Recipients have to invest time and energy to obtain government services and the burden of compliance can take a toll, especially in marginalized communities.
The Biden administration wants federal agencies to clear away the administrative burdens Americans take on when they interact with the government.
That's a term that Donald Moynihan and Pamela Herd, both professors at Georgetown University, have been studying since 2010. Their 2018 book Administrative Burden: Policymaking by Other Means helped popularize the term and the phrase has since popped up in guidance, goals and even executive orders from the Biden-Harris White House.
Now, the two are hoping to create a standard way to measure it.
"It's exciting for us… People see this as a lever to make government work better for people," said Moynihan. A standard measure "has this potential to sort of pull together research communities and policy communities towards the same goal. So partly we're also sort of trying to build tools to make these partnerships more feasible."
Administrative burdens are the hassles or onerous experiences that people go through when they interact with the government, said Herd and Moynihan. The more precise definition for the administrative burden encompasses the learning, compliance and psychological costs that people experience with government.
"We're not born with innate knowledge of government," said Moynihan. "But to find out about a program or where to vote, we have to invest some time and effort to figuring out what services we're eligible for, whether it's worth our while, how to be able to apply."
Compliance costs are the "time and effort that one spends waiting in line, pulling together documentation, spending money and effort towards interacting with government in some fashion," he continued.
And psychological costs, the "emotional experiences" like "sense of frustration, sense of in some cases as extreme as fear because you've had these negative experiences," said Moynihan.
"An immigrant interacting with the state" might have "more traumatic experiences, as well as a sense of uncertainty and stress that might come with an experience where there's a lot on the line and you're not really sure what the outcome will be," he said.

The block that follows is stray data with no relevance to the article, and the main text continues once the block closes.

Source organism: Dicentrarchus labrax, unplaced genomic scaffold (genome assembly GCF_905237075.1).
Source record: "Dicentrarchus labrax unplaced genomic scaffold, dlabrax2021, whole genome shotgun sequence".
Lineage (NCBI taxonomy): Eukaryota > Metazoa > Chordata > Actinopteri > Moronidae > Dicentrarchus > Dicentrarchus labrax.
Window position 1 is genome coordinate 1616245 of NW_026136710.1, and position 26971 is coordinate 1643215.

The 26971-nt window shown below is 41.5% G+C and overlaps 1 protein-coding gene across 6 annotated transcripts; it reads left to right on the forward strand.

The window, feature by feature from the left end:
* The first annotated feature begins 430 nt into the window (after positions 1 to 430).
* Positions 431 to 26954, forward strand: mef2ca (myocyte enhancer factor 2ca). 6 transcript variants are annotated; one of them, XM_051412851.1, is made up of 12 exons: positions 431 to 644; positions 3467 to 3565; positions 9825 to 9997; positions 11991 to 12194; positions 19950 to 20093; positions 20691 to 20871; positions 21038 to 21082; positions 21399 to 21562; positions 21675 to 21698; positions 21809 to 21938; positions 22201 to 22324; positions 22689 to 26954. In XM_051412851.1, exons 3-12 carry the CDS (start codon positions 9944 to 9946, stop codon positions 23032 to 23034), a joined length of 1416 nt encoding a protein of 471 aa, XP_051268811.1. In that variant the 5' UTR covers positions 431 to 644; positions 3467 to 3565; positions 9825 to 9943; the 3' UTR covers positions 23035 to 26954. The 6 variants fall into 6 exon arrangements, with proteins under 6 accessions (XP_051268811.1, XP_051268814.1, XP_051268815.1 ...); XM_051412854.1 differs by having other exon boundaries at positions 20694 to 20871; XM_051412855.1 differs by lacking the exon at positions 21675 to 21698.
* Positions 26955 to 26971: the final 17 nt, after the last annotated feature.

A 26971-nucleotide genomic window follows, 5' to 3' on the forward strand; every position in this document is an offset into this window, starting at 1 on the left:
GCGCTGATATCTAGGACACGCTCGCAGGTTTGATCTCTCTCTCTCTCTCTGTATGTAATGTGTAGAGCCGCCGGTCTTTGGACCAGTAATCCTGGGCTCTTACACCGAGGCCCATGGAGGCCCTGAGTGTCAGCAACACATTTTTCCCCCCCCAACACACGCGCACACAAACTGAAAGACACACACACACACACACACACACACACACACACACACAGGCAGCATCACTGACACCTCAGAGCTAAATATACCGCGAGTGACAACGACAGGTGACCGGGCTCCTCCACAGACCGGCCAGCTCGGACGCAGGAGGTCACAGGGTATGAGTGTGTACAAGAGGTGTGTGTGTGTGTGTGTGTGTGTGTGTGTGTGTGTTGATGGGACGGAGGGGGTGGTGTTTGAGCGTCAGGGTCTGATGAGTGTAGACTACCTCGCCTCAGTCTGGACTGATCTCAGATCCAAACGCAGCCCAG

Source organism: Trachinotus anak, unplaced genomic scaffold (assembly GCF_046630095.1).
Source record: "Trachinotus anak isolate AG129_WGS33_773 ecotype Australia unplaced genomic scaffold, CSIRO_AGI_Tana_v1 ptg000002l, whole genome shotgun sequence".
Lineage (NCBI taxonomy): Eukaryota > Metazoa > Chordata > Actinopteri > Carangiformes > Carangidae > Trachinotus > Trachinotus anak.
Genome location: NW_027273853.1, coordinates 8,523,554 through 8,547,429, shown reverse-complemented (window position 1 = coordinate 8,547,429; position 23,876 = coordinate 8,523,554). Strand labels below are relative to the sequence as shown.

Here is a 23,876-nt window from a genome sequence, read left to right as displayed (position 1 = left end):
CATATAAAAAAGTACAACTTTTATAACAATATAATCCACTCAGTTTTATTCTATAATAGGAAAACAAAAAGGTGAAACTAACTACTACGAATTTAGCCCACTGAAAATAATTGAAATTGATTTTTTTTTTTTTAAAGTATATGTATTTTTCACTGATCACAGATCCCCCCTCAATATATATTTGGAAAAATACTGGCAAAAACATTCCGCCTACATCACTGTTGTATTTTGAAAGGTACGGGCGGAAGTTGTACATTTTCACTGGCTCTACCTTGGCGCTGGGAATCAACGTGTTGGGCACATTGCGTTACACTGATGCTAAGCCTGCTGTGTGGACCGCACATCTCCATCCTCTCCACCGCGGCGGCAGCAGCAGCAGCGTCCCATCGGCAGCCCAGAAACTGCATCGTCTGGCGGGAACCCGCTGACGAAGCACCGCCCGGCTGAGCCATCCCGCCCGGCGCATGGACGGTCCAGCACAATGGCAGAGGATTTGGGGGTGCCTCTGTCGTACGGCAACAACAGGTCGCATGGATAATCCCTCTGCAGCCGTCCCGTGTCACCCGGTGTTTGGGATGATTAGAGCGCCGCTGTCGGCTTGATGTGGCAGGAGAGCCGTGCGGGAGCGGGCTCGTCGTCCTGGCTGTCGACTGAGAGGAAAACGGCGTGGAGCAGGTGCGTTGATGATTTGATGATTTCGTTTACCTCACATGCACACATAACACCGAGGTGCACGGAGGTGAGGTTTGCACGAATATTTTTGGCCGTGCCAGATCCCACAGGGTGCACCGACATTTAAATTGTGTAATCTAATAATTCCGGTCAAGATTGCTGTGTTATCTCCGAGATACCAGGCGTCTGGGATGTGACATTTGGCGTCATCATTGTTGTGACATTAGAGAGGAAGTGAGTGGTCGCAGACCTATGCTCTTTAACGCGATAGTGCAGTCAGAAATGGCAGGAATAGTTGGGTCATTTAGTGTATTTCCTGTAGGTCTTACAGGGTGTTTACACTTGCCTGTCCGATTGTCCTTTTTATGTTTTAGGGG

Now, Moynihan and Herd are hoping to develop a measure to capture administrative burden.
Currently, "different people approach this in different ways. For example, the federal government does have a measure of customer experience that they use, but it doesn't tap into things like learning costs or psychological costs," said Moynihan, leaving "a potential need for something that better gets at the concepts that federal agencies are now being asked to identify on a governmentwide basis."
The pair is in the early stages of the project and securing funding as agencies are working to better account for these types of experiences.
The Office of Management and Budget recently released new guidance on the Paperwork Reduction Act that directed agencies to account for the "beginning-to-end experiences" Americans have when agencies collect information from them to apply for programs.
The executive order on customer experience from the Biden White House, which specifically calls out administrative burden repeatedly, also pointed to identifying administrative burdens specifically, with things like experiential data, ethnographic research, public feedback, data analysis and examining how people have to navigate services at an agency.
After making and testing the measurement tool, it could be embedded in customer surveys done by government agencies, and then be used to determine whether a new effort to reduce burdens helps or not, for example. It could also capture demographics to identify any particular groups that might be experiencing more friction than others.
"All these agencies are going to have to figure out how to talk to the public and get feedback from the public about their experiences with those agencies," Herd said."It's really important that agencies get feedback from the people on these programs."
NEXT STORY: IRS leader explains why the IRS went to ID.me